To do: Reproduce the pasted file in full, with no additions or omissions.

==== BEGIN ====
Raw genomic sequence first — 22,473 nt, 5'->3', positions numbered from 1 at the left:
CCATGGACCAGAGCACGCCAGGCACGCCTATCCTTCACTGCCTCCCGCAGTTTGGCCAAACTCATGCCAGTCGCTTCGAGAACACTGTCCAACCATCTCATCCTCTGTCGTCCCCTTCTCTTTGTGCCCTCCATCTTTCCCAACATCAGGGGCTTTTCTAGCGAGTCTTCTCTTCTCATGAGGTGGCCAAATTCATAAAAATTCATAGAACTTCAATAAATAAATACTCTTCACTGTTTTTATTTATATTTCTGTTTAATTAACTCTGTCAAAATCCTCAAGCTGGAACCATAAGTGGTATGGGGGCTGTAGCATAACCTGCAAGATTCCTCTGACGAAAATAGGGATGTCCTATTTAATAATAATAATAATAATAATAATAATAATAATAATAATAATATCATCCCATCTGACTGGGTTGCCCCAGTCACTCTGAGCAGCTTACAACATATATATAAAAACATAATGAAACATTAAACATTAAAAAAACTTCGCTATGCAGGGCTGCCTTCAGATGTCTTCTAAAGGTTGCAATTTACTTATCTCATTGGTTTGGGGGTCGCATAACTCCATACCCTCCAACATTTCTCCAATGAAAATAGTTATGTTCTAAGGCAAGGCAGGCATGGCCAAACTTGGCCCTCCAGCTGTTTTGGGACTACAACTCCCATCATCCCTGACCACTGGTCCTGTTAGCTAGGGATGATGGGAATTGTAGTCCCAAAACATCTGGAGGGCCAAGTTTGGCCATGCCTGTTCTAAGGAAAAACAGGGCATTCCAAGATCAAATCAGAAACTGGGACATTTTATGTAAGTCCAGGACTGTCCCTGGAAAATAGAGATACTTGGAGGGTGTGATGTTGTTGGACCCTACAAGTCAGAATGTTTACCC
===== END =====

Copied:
Raw genomic sequence first — 22,473 nt, 5'->3', positions numbered from 1 at the left:
CCATGGACCAGAGCACGCCAGGCACGCCTATCCTTCACTGCCTCCCGCAGTTTGGCCAAACTCATGCCAGTCGCTTCGAGAACACTGTCCAACCATCTCATCCTCTGTCGTCCCCTTCTCTTTGTGCCCTCCATCTTTCCCAACATCAGGGGCTTTTCTAGCGAGTCTTCTCTTCTCATGAGGTGGCCAAATTCATAAAAATTCATAGAACTTCAATAAATAAATACTCTTCACTGTTTTTATTTATATTTCTGTTTAATTAACTCTGTCAAAATCCTCAAGCTGGAACCATAAGTGGTATGGGGGCTGTAGCATAACCTGCAAGATTCCTCTGACGAAAATAGGGATGTCCTATTTAATAATAATAATAATAATAATAATAATAATAATAATAATAATATCATCCCATCTGACTGGGTTGCCCCAGTCACTCTGAGCAGCTTACAACATATATATAAAAACATAATGAAACATTAAACATTAAAAAAACTTCGCTATGCAGGGCTGCCTTCAGATGTCTTCTAAAGGTTGCAATTTACTTATCTCATTGGTTTGGGGGTCGCATAACTCCATACCCTCCAACATTTCTCCAATGAAAATAGTTATGTTCTAAGGCAAGGCAGGCATGGCCAAACTTGGCCCTCCAGCTGTTTTGGGACTACAACTCCCATCATCCCTGACCACTGGTCCTGTTAGCTAGGGATGATGGGAATTGTAGTCCCAAAACATCTGGAGGGCCAAGTTTGGCCATGCCTGTTCTAAGGAAAAACAGGGCATTCCAAGATCAAATCAGAAACTGGGACATTTTATGTAAGTCCAGGACTGTCCCTGGAAAATAGAGATACTTGGAGGGTGTGATGTTGTTGGACCCTACAAGTCAGAATGTTTACCC